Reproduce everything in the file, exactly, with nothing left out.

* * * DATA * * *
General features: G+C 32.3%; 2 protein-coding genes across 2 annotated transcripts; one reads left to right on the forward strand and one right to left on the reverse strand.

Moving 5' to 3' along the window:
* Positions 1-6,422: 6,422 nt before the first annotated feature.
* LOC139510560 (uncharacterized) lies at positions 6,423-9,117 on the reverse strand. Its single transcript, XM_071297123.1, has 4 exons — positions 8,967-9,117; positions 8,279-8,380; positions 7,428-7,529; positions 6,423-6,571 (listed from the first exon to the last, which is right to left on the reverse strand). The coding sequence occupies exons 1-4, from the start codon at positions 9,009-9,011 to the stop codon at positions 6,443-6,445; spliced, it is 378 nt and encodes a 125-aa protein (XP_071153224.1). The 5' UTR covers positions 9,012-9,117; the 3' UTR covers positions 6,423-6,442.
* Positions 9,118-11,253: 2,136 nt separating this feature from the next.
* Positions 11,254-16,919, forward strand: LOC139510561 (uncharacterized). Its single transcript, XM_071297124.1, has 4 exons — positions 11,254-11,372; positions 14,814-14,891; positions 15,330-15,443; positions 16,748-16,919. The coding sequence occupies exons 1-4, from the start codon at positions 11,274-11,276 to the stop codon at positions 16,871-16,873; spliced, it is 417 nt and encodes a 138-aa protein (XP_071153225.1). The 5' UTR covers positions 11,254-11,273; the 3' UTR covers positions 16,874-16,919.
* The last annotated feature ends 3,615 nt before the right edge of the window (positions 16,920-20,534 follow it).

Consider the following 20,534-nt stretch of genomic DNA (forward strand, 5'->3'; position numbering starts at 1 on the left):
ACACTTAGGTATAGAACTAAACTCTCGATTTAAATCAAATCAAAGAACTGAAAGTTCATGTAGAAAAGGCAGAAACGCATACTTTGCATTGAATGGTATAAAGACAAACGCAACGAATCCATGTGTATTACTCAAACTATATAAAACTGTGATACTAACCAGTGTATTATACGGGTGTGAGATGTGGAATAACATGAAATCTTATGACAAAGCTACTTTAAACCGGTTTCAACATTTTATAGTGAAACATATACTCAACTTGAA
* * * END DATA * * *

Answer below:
General features: G+C 32.3%; 2 protein-coding genes across 2 annotated transcripts; one reads left to right on the forward strand and one right to left on the reverse strand.

Moving 5' to 3' along the window:
* Positions 1-6,422: 6,422 nt before the first annotated feature.
* LOC139510560 (uncharacterized) lies at positions 6,423-9,117 on the reverse strand. Its single transcript, XM_071297123.1, has 4 exons — positions 8,967-9,117; positions 8,279-8,380; positions 7,428-7,529; positions 6,423-6,571 (listed from the first exon to the last, which is right to left on the reverse strand). The coding sequence occupies exons 1-4, from the start codon at positions 9,009-9,011 to the stop codon at positions 6,443-6,445; spliced, it is 378 nt and encodes a 125-aa protein (XP_071153224.1). The 5' UTR covers positions 9,012-9,117; the 3' UTR covers positions 6,423-6,442.
* Positions 9,118-11,253: 2,136 nt separating this feature from the next.
* Positions 11,254-16,919, forward strand: LOC139510561 (uncharacterized). Its single transcript, XM_071297124.1, has 4 exons — positions 11,254-11,372; positions 14,814-14,891; positions 15,330-15,443; positions 16,748-16,919. The coding sequence occupies exons 1-4, from the start codon at positions 11,274-11,276 to the stop codon at positions 16,871-16,873; spliced, it is 417 nt and encodes a 138-aa protein (XP_071153225.1). The 5' UTR covers positions 11,254-11,273; the 3' UTR covers positions 16,874-16,919.
* The last annotated feature ends 3,615 nt before the right edge of the window (positions 16,920-20,534 follow it).

Consider the following 20,534-nt stretch of genomic DNA (forward strand, 5'->3'; position numbering starts at 1 on the left):
ACACTTAGGTATAGAACTAAACTCTCGATTTAAATCAAATCAAAGAACTGAAAGTTCATGTAGAAAAGGCAGAAACGCATACTTTGCATTGAATGGTATAAAGACAAACGCAACGAATCCATGTGTATTACTCAAACTATATAAAACTGTGATACTAACCAGTGTATTATACGGGTGTGAGATGTGGAATAACATGAAATCTTATGACAAAGCTACTTTAAACCGGTTTCAACATTTTATAGTGAAACATATACTCAACTTGAA